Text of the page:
Making Combinator

Get an overview of what combos, infinite loops, and shenanigans are inside your Magic: The Gathering deck.


Assembling the Wombo Combo

The first thing I needed was a way to determine which MTG cards result in infinite combos when played together.

Luckily, as with most things, someone has already solved that problem for me. Commander Spellbook contains tens of thousands of MTG combos submitted by the community. They previously shipped their entire database of combos as part of their frontend bundle in a big blob of JSON. I loaded this blob into pandas to do the card-crunching.

The logic for finding combos looked something like this:

def find_matches(data: list[dict], to_match: set[str]):
    """Finds combos in a given decklist based on card names"""
    db = pd.DataFrame(data)
    return {
        "combos": db[
            db["c"].apply(lambda x: set(x).issubset(to_match))

This checks the entire database of combos against the cards in the supplied deck.

Et voila, I now have all combinations of cards which occur in the database that are also present in our deck. This operation isn't exactly efficient, but it works reasonably well for a DB which contains 30,000+ combos when checked against 60+ card decks.

The Great Changening

Sometime around the beginning of 2024 Commander Spellbook revamped their site. They no longer provide their entire database so freely (a boon to page load times I'm sure), so I had to start using their newly created API instead.

The latest version of Combinator sends a list of cards to the Commander Spellbook API and parses the results to get roughly the same output as before."/combo", response_model=Results)
def combo_search(data: ComboSearchPayload):
    return requests.get(

And it isn't any faster than when we did the calculations ourselves! Oh well.

Stack Summary

The site has evolved over time, but generally I'm using python for the backend and React for the frontend.

Backend: Flask (now FastAPI), Pandas

Frontend: React (originally CRA but moved to Vite), Bulma CSS (later, a combo of Bulma + Tailwind)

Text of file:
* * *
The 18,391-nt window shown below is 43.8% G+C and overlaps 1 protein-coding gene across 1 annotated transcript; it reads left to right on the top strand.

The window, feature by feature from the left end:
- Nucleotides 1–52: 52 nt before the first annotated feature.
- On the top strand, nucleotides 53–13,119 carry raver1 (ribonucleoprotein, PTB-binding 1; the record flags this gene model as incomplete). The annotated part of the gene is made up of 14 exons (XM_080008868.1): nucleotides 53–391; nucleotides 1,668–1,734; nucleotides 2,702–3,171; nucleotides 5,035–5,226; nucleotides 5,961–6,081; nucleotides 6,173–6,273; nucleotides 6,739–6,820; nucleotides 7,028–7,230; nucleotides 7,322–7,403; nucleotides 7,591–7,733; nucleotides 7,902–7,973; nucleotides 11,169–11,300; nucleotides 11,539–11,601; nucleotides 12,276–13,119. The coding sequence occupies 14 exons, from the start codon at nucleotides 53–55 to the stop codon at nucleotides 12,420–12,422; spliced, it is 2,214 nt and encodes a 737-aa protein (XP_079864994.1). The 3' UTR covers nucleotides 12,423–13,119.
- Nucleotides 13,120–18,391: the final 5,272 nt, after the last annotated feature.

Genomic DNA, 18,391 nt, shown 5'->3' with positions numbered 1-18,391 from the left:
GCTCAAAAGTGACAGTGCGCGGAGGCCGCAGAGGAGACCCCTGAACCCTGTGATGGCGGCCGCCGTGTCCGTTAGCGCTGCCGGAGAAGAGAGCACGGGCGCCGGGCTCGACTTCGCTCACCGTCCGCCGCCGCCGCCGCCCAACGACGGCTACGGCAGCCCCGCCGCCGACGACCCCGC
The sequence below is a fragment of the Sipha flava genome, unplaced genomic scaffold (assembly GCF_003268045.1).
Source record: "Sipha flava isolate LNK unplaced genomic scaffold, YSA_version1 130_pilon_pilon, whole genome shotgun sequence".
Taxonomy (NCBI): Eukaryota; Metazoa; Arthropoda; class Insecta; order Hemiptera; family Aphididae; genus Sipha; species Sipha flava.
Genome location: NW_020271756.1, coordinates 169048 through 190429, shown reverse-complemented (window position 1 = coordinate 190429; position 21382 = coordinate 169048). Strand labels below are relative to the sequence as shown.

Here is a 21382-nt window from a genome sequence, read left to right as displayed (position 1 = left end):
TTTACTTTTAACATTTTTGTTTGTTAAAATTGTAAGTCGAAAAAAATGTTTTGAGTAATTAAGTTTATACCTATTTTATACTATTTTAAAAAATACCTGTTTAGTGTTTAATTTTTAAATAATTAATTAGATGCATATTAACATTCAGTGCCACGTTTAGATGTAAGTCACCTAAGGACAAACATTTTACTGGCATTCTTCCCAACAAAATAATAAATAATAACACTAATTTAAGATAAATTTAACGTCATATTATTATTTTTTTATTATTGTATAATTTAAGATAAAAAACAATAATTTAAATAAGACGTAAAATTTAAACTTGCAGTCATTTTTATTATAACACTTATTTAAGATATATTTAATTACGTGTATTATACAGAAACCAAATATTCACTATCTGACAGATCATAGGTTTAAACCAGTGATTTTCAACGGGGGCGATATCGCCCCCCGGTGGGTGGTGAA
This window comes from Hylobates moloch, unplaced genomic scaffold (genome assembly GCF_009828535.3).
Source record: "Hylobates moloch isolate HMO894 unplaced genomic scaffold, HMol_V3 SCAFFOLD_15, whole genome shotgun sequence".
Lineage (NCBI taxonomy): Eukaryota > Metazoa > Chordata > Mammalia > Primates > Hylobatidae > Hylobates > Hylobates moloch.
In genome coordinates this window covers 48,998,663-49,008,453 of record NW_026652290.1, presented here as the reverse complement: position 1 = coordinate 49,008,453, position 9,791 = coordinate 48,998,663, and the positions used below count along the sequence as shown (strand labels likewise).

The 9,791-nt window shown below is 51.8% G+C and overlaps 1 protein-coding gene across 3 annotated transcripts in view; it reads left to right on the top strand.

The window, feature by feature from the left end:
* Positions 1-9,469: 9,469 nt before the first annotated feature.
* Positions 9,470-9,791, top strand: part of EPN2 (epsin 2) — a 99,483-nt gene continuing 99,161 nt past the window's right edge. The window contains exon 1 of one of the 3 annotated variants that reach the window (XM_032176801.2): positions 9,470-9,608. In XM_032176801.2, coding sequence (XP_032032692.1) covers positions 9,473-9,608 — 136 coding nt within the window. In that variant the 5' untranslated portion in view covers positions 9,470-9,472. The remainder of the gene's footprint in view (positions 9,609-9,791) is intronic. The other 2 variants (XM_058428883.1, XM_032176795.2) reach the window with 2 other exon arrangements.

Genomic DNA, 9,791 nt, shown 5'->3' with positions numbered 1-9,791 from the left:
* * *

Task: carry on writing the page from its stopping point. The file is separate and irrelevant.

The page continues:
I originally hosted the site entirely on Google Cloud Run. This meant that the python app was serving the React frontend only after a container cold start, which meant multiple seconds of loading before the site was displayed. To resolve this, I moved the frontend to Cloudflare Pages which gets instantly served for free. The python API is still hosted on Google Cloud Run.

A Brief Tour

You can search for your Moxfield username, filter your decks, and click on any to get a list of combos it contains. You can also search with a link to a deck from Moxfield, Archidekt or MTG Goldfish.

Once you've selected a deck, the required cards for the combo are on the left, the effects of the combo on the right. You can click the combo to see a detailed list of steps and prerequisites.

Click the "Add 1" tab to see combos that could be added to your list with the addition of a single card.

Finally, need to quickly find which cards say "infect" in your deck? You can search the titles and text of cards in your deck too.


My friends and I use this site almost every time we play MTG, which is extremely gratifying. I am always iterating on the UI, and I usually have a dozen ideas bouncing around at once. Eventually, I may forgo the python API (which costs me a whopping $0.05/mo from Google) and use Cloudflare Workers for completely free hosting.

See the live site at

Check out the source on Github

google cloud

made by james with 🐐